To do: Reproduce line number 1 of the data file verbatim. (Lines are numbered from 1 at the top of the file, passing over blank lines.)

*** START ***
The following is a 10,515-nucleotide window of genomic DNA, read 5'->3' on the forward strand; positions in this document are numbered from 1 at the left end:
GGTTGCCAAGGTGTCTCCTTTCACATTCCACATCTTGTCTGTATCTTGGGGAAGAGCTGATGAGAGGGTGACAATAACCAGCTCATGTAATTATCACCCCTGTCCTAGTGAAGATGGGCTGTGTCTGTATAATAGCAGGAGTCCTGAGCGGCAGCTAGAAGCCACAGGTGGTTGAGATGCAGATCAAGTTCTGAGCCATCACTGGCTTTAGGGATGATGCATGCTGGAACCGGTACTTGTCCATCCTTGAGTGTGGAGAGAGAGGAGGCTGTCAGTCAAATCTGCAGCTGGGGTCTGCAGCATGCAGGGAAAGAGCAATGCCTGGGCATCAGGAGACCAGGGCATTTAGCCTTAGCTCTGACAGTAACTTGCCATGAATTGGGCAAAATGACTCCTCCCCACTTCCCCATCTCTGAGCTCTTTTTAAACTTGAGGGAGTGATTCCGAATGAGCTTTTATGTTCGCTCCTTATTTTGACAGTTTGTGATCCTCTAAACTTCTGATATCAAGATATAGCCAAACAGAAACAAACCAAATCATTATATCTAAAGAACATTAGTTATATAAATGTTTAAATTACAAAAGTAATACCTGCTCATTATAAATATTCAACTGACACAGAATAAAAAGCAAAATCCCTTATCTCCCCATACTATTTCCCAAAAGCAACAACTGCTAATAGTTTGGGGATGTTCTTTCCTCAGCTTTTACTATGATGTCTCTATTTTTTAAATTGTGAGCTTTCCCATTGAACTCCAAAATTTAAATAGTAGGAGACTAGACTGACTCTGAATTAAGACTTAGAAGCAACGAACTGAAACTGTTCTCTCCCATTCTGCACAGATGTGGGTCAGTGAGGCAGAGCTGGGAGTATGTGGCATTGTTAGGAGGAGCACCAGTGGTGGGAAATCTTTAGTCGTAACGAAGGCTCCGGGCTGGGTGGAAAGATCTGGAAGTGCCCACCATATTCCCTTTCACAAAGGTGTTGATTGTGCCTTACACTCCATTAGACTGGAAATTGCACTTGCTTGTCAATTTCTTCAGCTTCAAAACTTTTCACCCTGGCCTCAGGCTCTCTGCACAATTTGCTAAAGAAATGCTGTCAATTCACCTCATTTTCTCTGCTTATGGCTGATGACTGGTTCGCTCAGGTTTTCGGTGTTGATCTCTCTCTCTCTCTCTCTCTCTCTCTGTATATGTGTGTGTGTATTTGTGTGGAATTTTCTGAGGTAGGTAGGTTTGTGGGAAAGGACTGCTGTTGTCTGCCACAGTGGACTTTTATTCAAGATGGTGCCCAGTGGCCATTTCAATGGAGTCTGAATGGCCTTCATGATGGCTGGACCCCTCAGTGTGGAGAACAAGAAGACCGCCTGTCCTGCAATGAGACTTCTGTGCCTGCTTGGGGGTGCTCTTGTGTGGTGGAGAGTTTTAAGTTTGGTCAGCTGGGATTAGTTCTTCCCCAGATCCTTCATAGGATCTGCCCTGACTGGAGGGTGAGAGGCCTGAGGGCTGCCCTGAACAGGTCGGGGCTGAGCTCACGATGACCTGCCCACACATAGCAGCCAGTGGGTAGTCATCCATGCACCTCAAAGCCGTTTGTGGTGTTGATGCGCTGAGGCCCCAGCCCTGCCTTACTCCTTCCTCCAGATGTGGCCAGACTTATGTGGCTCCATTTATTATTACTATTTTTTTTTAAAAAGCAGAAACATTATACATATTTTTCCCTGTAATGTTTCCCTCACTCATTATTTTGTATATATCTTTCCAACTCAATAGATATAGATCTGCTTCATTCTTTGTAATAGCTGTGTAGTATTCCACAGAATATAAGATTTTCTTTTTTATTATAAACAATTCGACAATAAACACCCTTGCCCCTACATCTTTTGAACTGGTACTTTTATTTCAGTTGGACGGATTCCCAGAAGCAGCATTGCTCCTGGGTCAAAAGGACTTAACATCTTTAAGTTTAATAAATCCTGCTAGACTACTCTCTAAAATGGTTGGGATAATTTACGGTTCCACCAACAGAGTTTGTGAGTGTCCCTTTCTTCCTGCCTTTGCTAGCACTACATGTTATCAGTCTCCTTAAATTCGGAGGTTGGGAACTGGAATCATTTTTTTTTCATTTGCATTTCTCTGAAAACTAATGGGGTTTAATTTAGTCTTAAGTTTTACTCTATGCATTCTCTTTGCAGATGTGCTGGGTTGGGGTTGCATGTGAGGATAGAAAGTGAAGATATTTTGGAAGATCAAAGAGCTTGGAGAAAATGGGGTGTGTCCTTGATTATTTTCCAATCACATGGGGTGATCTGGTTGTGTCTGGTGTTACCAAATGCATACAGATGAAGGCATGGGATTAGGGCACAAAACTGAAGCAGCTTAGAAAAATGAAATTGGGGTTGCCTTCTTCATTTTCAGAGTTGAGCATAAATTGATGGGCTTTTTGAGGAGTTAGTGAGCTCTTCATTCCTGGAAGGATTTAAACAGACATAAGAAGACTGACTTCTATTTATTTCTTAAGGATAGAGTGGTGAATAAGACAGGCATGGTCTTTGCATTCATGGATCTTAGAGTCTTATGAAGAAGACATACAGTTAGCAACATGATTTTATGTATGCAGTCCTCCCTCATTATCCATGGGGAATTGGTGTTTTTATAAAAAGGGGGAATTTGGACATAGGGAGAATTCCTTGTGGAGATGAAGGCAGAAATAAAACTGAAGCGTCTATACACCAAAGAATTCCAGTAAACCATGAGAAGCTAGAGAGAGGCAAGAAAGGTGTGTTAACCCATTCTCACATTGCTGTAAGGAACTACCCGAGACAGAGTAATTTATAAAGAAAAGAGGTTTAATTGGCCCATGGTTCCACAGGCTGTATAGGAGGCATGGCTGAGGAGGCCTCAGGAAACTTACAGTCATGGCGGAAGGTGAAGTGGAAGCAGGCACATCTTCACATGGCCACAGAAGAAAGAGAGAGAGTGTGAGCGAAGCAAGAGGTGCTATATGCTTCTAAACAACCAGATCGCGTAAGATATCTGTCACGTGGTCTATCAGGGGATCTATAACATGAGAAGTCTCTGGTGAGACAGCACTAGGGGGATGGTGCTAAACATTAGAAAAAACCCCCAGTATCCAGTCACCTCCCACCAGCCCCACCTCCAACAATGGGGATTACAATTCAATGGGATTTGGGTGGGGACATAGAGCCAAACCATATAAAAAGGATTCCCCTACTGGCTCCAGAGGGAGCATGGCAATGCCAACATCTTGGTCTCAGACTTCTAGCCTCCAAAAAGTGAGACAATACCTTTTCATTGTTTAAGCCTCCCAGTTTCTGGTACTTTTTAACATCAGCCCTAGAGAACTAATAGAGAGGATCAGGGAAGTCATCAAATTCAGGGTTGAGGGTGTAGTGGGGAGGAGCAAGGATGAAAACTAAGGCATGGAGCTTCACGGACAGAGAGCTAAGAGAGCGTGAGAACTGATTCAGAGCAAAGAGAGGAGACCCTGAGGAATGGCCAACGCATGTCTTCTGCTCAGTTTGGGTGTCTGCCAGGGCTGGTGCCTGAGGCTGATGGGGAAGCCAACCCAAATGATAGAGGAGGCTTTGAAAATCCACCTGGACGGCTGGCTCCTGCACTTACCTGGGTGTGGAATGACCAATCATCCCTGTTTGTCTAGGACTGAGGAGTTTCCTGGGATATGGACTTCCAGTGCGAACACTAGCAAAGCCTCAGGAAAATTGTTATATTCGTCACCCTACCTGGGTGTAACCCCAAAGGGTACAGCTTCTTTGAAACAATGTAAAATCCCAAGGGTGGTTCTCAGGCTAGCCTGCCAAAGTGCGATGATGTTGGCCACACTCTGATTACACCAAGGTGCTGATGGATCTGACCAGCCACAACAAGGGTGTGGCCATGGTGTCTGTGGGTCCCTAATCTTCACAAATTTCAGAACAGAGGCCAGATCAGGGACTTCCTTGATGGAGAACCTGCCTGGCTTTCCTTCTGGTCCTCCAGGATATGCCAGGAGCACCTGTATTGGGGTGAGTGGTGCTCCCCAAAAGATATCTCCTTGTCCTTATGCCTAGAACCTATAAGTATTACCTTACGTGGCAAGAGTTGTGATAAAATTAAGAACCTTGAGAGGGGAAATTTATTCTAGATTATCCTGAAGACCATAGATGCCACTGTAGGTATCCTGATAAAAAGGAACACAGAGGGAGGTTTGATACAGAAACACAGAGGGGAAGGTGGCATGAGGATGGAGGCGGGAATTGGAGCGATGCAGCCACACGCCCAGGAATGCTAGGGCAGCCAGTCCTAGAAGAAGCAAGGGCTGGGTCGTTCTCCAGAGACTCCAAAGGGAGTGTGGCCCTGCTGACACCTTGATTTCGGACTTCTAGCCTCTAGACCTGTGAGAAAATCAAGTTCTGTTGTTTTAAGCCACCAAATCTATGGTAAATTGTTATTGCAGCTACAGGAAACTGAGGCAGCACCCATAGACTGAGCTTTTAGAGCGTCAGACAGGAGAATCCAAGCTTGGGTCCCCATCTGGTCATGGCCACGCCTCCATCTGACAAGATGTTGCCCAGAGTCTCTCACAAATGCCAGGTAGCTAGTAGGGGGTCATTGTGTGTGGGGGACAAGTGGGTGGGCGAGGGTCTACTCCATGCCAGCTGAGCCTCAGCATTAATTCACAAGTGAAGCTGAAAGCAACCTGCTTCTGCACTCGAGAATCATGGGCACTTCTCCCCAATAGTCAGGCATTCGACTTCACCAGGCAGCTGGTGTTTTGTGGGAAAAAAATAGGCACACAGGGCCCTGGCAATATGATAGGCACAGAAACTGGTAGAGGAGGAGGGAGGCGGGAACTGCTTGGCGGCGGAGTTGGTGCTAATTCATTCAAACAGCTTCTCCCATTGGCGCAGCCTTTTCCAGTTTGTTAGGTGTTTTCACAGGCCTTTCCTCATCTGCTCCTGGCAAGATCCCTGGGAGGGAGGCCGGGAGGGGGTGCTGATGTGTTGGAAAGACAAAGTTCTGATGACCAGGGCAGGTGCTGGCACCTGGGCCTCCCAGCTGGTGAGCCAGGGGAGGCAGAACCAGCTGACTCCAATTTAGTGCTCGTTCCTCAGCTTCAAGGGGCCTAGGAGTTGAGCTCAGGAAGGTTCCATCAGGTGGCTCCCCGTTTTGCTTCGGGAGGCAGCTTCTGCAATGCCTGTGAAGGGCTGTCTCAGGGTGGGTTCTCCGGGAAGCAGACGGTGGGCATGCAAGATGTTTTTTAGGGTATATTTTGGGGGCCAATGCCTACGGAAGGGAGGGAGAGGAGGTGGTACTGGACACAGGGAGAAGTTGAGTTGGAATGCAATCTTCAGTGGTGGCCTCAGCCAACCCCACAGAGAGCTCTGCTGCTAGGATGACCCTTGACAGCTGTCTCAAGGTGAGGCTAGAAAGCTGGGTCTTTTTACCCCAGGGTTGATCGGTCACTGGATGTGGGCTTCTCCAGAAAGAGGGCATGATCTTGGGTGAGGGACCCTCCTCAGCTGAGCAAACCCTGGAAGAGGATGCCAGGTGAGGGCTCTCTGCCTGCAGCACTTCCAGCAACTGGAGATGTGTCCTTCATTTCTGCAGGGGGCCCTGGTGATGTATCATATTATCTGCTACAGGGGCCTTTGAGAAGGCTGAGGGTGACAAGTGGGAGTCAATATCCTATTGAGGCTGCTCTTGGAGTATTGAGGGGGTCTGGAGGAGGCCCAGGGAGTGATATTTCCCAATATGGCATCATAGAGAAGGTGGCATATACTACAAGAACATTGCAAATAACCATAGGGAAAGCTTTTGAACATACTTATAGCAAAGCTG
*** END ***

The following is a 10,515-nucleotide window of genomic DNA, read 5'->3' on the forward strand; positions in this document are numbered from 1 at the left end: